FLOTSAM AND JETSAM
"Dreams of Death"

(Crash Music Inc.)

01. Requiescal
02. Straight To Hell
03. Parapsychotic
04. Bleed
05. Look In His Eyes
06. Childhood Hero
07. Bathing In Red
08. Nascentes Morimar
09. Out Of Mind

RATING: 7.5/10

The number of people willing to "Flots Til Death!" has dropped precipitously since the band's major-label heyday. The band turned out to be too metal for mainstream crossover success, despite a bit of airplay in 1992 with the heavily-hyped "Cuatro", while their move away from thrash roots alienated old-school 1980s fans. Their melodic tendencies and "clean vocals," meanwhile, held little interest for a new generation raised on hardcore, death and black metal. It's not like the material has been lacking – a trip to your used CD store for a copy of 1995's "Drift" and 2001's "My God" is highly recommended — but FLOTSAM AND JETSAM has somehow, in the last decade, turned into this cult band, at home in no particular niche in the current metal scene.

Four years after the band's last recorded output, down still another notch in the record label food chain, and firmly in "they're still around?" territory, FLOTSAM AND JETSAM re-emerge with, of all things, a concept album. The guitarwork in particular is quite impressive, showcasing a pent-up aggression and desire to stay relevant and knock off four years of rust. Songwise, there are some gems here — the choruses are huge, there's a lot of fluid lead work going on behind the main riffs and vocals, and there's a cinematic flow to the whole thing, despite a short running time and a relative lack of those "ear candy" bits common to most concept albums.

Of course, the metal benchmarks for any concept album are QUEENSRŸCHE opus "Operation: Mindcrime" (to which the album-closing interlude "Nascentes Morimar" owes a debt) and NEVERMORE's classic "Dreaming Neon Black" — a record that seems to have had more than a little influence on the dark path taken here. Not so much from a soundalike standpoint — FLOTSAM has been grittier than most people realize for a while now — but from a standpoint of sheer intensity, bleak mood, and overall ambition.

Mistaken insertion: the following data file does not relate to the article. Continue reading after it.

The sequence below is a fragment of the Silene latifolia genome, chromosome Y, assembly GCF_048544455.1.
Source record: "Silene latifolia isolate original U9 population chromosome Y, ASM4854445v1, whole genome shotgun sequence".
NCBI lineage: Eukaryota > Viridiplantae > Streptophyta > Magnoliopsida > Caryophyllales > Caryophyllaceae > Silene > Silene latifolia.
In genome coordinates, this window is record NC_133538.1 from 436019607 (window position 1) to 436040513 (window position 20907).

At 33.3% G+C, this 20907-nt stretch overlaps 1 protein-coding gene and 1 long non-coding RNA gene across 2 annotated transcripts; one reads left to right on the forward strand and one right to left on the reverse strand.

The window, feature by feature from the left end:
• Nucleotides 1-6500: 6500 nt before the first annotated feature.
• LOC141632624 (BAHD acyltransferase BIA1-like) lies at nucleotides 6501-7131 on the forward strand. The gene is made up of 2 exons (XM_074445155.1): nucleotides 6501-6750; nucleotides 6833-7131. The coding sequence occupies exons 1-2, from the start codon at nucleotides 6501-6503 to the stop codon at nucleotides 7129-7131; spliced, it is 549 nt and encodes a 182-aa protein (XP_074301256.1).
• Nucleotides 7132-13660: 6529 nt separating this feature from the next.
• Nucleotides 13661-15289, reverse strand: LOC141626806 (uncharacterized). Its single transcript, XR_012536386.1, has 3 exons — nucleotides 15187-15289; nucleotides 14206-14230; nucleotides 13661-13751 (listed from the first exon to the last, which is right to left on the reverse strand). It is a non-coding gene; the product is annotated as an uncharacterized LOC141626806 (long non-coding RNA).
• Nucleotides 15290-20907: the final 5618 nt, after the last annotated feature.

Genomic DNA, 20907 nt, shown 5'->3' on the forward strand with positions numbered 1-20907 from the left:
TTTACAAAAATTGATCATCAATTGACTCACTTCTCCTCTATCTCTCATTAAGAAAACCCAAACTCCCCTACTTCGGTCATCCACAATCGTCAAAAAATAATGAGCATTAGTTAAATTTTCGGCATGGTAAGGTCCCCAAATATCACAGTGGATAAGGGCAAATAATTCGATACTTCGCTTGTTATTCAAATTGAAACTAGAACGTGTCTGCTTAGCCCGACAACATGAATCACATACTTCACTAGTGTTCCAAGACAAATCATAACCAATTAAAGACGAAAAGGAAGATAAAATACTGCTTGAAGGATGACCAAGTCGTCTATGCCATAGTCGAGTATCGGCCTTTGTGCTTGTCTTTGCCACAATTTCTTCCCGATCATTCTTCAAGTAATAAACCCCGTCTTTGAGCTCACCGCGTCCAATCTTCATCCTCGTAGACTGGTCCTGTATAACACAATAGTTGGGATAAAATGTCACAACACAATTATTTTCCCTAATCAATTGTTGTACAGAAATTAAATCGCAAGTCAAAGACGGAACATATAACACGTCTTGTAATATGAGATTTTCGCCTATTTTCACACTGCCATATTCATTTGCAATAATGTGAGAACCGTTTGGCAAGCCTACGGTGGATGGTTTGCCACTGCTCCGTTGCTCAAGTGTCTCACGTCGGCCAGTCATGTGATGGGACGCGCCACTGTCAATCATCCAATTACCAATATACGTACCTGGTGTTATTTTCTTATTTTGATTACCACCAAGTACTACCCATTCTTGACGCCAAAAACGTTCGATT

I mean, the album's weakest point is its bargain-basement production — in a few places (particularly on closer "Out of Mind") the vocals sound like demo versions, and the material as a whole is crying out for a ballsier, heavier sound — an Andy Sneap polish job with bigger drums and more low-end heft would put this album on the map. But consider how much the band did get done on what was obviously a shoestring budget — the equivalent of James Cameron producing a Hollywood blockbuster with camcorders and a high school drama club. They make the absolute most of their reduced circumstances and have turned in an album that can stand with their classics. (And hey, "Dreams of Death" still sounds better than the tinny, muffled head-cold sound of 1990's "When the Storm Comes Down"!)

Though FLOTSAM like to tease with thrashy openers (see the polka beat of opener "Straight to Hell"), "Dreams of Death" maintains the band's finesse and maturity, even as it bares its teeth for some surprisingly weighty moments. "Straight to Hell" and (especially) "Parapsychotic" are a vicious opening punch, while "Look In His Eyes" and "Childhood Hero" take a more anthemic, midtempo approach, giving temperamental vocalist Eric A.K. plenty of room to shine (twenty years into his metal career, he remains one of the most distinct and strong melodic voices in metal).

Highlights are many: the entirety of "Childhood Hero" and "Parapsychotic", the depressive, defeated vibe of "Bathing in Red", and the expressive, subdued guitar work of "Nascentes Morimar". There's really not a bad track on the album, though the "hidden track" sound collage is redundant — the somewhat flimsy lyrical concept doesn't need more room, but a couple more songs of this caliber would have been welcomed (there's that damn budget thing again).

For those of us that still care, "Dreams of Death" is a welcome return of one of the scene's most consistent, enjoyable and underrated acts. If you like your metal melodic and heavy, thoughtful and well-crafted, heavy and hooky, don't make the mistake of writing off FLOTSAM AND JETSAM just yet.

(P.S. – It would probably violate some Federal law not to mention Jason Newsted in any FLOTSAM AND JETSAM-related article, so, hey, Jason Newsted used to be in FLOTSAM AND JETSAM.)

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